Lesson 1/Learning Event 2
This generator type differs from the previously described Lundell type, in that the rotor contains no
windings. Excitation is induced in the rotor poles by stationary field coils located at the ends of the
rotor. This results in elimination of slip rings and rotating windings. Further advantages can be
obtained by casting a nonmagnetic material around the pole fingers, thus producing a smooth rotor
with low-windage losses and high-speed capability. An inherent design requirement of this
stationary field arrangement is the inclusion of an auxiliary air gap in the magnetic circuit. This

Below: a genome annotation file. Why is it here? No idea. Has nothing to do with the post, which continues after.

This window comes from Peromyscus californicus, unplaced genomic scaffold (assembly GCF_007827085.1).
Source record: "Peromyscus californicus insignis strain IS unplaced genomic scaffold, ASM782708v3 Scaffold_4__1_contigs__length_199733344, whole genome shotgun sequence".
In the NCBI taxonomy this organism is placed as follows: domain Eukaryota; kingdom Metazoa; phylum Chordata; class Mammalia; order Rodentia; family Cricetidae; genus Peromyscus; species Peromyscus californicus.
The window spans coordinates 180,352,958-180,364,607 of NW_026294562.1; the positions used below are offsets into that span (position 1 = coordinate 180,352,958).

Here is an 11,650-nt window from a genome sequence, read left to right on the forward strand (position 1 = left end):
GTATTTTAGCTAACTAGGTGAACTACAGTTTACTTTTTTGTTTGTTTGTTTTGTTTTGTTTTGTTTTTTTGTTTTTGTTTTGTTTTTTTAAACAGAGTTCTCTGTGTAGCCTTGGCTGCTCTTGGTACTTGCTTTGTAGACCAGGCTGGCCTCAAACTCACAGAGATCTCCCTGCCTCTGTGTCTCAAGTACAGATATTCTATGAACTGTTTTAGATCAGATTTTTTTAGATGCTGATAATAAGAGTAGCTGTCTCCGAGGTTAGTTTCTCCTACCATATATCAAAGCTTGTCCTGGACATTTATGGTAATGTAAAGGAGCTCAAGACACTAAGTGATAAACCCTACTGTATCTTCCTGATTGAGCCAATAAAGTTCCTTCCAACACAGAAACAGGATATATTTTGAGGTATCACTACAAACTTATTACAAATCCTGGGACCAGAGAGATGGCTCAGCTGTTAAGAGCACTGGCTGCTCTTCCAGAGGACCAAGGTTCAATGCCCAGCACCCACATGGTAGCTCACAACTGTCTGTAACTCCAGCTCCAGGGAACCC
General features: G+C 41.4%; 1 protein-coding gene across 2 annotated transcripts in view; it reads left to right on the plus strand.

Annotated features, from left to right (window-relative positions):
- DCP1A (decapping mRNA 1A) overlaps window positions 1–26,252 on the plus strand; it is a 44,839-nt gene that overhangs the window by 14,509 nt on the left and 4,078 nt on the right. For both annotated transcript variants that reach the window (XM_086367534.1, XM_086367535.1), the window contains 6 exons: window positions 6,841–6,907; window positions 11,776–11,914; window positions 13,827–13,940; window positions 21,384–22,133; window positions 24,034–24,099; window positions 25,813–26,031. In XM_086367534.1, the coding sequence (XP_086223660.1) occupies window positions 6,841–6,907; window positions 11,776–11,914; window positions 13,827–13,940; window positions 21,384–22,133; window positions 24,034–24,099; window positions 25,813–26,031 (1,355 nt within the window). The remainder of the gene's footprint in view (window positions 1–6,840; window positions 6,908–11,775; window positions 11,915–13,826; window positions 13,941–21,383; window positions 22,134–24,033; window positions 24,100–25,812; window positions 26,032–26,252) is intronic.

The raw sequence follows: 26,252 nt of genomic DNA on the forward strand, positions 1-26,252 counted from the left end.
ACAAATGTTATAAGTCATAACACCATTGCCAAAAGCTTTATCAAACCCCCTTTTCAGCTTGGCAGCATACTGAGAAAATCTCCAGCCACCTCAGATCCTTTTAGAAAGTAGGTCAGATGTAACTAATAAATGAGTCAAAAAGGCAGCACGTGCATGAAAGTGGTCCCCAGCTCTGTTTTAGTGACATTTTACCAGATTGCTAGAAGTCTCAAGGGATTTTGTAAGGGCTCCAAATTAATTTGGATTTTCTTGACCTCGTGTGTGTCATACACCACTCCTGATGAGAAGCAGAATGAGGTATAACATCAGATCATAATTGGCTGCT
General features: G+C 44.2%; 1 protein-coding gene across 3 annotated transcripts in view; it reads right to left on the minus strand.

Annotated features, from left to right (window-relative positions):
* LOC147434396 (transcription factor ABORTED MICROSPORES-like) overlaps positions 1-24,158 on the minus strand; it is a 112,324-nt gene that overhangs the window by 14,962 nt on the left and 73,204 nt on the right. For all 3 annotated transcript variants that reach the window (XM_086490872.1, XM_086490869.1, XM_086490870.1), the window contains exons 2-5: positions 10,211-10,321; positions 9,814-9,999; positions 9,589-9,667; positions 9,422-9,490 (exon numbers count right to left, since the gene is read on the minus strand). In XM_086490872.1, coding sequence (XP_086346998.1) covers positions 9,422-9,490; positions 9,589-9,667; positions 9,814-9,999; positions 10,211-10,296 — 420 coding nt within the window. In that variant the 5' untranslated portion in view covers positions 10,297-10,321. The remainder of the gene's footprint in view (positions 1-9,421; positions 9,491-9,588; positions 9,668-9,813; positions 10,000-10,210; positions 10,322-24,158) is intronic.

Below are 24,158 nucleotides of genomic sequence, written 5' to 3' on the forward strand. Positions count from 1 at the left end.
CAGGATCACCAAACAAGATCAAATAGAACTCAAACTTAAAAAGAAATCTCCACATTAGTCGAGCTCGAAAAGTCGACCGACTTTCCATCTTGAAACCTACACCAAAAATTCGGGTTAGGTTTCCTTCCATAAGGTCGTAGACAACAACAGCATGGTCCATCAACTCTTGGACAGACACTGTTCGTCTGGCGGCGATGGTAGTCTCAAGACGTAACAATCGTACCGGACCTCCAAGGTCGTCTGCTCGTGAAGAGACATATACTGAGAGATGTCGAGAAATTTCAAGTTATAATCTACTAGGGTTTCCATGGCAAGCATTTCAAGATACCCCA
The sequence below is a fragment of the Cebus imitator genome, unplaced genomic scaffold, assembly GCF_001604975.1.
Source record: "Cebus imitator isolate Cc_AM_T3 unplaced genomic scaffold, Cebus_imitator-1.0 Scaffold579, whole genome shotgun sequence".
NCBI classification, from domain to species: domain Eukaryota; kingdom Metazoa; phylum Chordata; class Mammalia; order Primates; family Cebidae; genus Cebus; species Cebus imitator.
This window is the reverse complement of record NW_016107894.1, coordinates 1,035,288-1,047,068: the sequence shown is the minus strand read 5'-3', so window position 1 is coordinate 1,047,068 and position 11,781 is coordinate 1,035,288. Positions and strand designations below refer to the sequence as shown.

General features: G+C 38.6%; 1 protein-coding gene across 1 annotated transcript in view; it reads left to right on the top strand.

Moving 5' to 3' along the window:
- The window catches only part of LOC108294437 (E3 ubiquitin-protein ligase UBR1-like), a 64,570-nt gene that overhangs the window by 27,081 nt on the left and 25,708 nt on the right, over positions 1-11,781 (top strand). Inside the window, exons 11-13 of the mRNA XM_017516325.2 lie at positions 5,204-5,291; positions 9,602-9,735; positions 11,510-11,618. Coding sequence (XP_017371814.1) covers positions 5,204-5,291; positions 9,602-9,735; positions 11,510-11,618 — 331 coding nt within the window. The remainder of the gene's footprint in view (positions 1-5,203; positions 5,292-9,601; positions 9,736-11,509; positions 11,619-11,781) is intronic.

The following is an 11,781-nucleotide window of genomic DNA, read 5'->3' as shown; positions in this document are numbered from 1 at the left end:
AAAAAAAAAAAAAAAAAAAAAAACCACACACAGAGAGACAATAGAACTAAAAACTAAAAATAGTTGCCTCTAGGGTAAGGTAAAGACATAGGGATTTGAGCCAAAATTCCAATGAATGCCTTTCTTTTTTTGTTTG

requires greater field current for excitation.
A Lundell inductor has several advantages. There are no contamination problems or slip ring wear,
and the unit is inherently explosion proof. The rotor can be solid and permanently balanced. All
windings are stationary and readily accessible for cooling. The low-rotor mass reduces bearing loads
and permits rapid acceleration. The bearing center-to-center distance is minimized by the
elimination of slip rings and this, combined with a large shaft diameter, permits high-speed
operation. The field windings are simple, bobbin-wound coils permitting short mean turn length.
The only disadvantage is that extra air gaps in the magnetic circuit require increased excitation